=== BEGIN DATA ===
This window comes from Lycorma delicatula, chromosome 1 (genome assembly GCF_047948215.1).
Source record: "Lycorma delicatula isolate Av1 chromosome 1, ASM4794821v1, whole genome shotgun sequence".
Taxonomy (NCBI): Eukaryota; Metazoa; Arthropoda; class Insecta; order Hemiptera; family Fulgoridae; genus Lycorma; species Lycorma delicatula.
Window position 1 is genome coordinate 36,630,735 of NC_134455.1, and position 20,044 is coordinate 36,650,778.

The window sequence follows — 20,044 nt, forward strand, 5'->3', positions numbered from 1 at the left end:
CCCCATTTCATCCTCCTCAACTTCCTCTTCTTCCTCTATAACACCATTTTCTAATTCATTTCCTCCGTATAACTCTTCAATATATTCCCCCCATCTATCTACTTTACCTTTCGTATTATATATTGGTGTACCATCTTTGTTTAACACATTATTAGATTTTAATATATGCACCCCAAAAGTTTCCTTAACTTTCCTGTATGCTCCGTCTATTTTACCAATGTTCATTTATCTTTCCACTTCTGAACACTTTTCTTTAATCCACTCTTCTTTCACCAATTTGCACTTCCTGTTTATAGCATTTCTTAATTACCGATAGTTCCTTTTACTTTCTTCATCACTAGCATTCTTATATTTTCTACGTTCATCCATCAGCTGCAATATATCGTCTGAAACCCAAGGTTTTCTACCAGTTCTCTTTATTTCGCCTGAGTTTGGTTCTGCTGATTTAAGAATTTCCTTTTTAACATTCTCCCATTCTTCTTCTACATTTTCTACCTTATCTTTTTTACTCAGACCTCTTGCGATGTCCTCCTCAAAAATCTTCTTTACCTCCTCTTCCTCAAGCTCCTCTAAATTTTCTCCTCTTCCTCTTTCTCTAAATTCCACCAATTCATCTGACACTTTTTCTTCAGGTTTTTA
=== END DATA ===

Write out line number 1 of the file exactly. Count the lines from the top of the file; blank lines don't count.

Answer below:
This window comes from Lycorma delicatula, chromosome 1 (genome assembly GCF_047948215.1).